So good luck with your version of the Manhattan Island Declaration, signed only by those blessed enough to be deemed Christians by Messieurs Mann & Calohan. I'm sure it will be highly effective.

Rick Calohan said...

Zach,

I would have no trouble being in churches where John MacArthur, Alistair Begg, or James White preach. I also have no issue being at Redeemer Presbyterian where Tony Felich preaches. The issue for me is Justification by Faith Alone which makes Roger and Me (not talking about the movie) two Heretic Schismatics according to Rome. John MacArthur, Alister Begg and James White are not heaping 150 something anathemas at us, ROME is.

It's not the aims of MD that I object to; it is ignoring the history of Christianity that I object to. Ask your priest why Trent has never been recanted, or why the Baltimore Catechism says to burn Protestant Bibles, or why Vatican II changes Heretic Schismatic to Separated Brethren. If Rome claims to be the one true church and people cannot be saved outside of Rome, and that those who believe that Justification is by faith alone are an anathema, then why sign a document saying that Eastern Orthodox, Roman Catholics and Evangelicals believe in the same Gospel, when in fact they do not. Yes, they all claim Jesus to be their savior, yes they all believe in the trinity, the virgin birth, according to Chuck Colson but the chasm still exist between RC and Protestants who believe in the Five Solas of the Reformation and that is called TRENT

As for luck, c’mon Zach we are Calvinist, we don’t believe in luck, fate, or chance, God is Sovereign, it’s called Divine Providence.

Also let me be clear what Tony writes on his blog is his business. If he is for MD and I am not does not mean I walk out of Redeemer. I pray that Tony recants MD, but it is not a sticking point with me. Now if Tony was preaching another gospel that is no gospel at all then Tony knows the dire consequences he would face not by me but with our Session.

Regards,

Rick

Reepicheep said...

Rick, pray for me, but on a host of other things, but for me to "recant" on my appreciation for the cruxt issues of the MD? I am not convinced that is necessary.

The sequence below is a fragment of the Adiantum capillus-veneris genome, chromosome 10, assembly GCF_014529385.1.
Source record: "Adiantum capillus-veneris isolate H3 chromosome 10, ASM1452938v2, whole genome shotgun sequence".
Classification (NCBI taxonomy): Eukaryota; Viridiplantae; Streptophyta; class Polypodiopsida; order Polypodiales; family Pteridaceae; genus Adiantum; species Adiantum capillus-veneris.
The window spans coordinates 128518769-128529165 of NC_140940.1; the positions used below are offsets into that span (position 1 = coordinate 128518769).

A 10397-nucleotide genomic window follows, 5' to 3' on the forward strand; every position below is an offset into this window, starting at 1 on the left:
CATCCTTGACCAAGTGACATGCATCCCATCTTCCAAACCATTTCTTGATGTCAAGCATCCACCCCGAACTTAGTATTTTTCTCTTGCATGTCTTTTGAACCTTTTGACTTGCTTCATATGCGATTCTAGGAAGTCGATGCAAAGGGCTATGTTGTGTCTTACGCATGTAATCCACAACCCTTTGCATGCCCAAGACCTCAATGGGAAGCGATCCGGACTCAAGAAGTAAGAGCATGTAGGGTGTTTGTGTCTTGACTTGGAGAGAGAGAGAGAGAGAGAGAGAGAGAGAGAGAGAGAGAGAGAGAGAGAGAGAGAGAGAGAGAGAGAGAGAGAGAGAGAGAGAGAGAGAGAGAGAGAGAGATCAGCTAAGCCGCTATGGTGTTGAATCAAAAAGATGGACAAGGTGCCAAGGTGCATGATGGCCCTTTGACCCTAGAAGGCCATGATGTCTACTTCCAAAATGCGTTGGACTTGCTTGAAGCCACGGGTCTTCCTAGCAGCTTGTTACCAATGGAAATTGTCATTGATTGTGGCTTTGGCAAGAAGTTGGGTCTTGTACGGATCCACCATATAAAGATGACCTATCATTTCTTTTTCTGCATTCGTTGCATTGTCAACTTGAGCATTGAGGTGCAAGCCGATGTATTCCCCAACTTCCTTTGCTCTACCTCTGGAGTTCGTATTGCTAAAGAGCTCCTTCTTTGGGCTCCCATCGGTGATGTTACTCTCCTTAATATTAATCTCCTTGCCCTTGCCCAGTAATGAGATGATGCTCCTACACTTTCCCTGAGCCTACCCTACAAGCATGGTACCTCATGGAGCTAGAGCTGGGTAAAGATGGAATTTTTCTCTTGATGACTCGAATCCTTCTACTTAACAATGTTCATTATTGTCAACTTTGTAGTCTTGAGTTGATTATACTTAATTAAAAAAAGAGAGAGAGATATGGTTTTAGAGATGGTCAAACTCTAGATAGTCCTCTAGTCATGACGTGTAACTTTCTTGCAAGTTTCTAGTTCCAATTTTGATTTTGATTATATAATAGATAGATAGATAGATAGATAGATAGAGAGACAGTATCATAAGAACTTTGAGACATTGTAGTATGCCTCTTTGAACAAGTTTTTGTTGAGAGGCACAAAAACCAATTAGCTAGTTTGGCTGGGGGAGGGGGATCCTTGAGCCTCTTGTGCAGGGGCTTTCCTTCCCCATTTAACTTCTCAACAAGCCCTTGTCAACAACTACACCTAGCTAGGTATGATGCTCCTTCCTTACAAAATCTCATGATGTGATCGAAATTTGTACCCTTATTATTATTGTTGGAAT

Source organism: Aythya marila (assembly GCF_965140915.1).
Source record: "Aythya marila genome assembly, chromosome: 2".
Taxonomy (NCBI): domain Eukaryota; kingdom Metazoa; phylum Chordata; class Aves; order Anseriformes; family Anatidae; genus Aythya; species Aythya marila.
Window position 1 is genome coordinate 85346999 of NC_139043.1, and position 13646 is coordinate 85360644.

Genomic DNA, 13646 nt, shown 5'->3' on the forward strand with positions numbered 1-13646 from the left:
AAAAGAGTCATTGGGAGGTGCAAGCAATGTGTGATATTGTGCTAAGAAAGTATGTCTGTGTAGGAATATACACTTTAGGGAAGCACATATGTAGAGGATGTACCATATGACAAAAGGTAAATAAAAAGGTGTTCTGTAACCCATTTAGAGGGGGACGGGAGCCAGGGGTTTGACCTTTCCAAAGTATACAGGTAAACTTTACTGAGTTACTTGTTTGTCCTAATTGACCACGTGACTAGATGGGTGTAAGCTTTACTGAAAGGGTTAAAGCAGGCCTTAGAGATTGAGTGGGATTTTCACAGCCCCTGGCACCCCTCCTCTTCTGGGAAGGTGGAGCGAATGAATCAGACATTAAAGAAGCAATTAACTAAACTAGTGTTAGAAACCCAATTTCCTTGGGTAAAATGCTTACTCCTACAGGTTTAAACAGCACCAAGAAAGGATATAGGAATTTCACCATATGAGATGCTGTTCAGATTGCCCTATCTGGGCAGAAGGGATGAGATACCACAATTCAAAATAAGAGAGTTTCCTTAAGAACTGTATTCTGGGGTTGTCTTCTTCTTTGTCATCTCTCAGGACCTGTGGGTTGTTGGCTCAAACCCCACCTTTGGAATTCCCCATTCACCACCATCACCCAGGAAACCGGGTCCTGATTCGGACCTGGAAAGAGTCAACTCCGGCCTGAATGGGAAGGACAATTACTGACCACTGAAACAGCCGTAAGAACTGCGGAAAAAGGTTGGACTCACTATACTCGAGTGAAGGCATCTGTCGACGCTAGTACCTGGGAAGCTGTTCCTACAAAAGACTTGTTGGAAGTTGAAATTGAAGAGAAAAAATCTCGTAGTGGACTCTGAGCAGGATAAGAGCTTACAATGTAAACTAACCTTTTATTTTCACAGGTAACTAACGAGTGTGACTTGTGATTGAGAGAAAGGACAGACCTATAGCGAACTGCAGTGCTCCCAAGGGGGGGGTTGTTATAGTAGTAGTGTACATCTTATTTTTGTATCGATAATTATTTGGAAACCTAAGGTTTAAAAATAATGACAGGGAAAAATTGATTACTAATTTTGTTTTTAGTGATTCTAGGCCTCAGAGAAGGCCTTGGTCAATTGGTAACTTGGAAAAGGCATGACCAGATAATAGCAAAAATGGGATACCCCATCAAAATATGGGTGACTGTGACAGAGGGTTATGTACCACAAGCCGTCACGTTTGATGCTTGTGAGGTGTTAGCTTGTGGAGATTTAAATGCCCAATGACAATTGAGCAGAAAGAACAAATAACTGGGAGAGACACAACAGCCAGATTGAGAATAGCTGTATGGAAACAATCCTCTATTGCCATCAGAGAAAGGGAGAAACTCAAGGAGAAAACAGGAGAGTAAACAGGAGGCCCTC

Rick Calohan said...

The "pray" was used as prose or poetically, I know you will never recant MD at least not publically ; ) Don't worry I pray for you and the Redeemer Family BMD, MD, and AMD.

Reepicheep said...

I very much appreciate and covet your prayers and those of the Redeemer family. Thanks.

Rick Calohan said...

Zack,

I did not address this previously however; I don’t see how Lordship Salvation as John MacArthur puts it is in violation of Justification by Faith Alone.

Lordship Salvation is responses against “easy believerism” i.e. say a prayer at a crusade, come forward, therefore once saved always saved. According to MacArthur,

“This shallow understanding of salvation and the
gospel, known as “easy-believism,” stands in
stark contrast to what the Bible teaches. To put
it simply, the gospel call to faith presupposes
that sinners must repent of their sin and yield to
Christ’s authority. This, in a nutshell, is what is
commonly referred to as lordship salvation.”

MacArthur wrote:

The Distinctives of Lordship Salvation
There are many articles of faith that are fundamental
to all evangelical teaching. For example,
there is agreement among all believers on the
following truths: (1) Christ’s death purchased
eternal salvation; (2) the saved are justified by
grace through faith in Christ alone; (3) sinners
cannot earn divine favor; (4) God requires no
preparatory works or pre-salvation reformation;
(5) eternal life is a gift of God; (6) believers are
saved before their faith ever produces any righteous
works; and (7) Christians can and do sin,
sometimes horribly.

MacArthur adds.

• First, Scripture teaches that the gospel calls sinners to faith joined in oneness with repentance.

• Second, Scripture teaches that salvation is all God’s work.

• Third, Scripture teaches that the object of faith is Christ Himself, not a creed or a promise.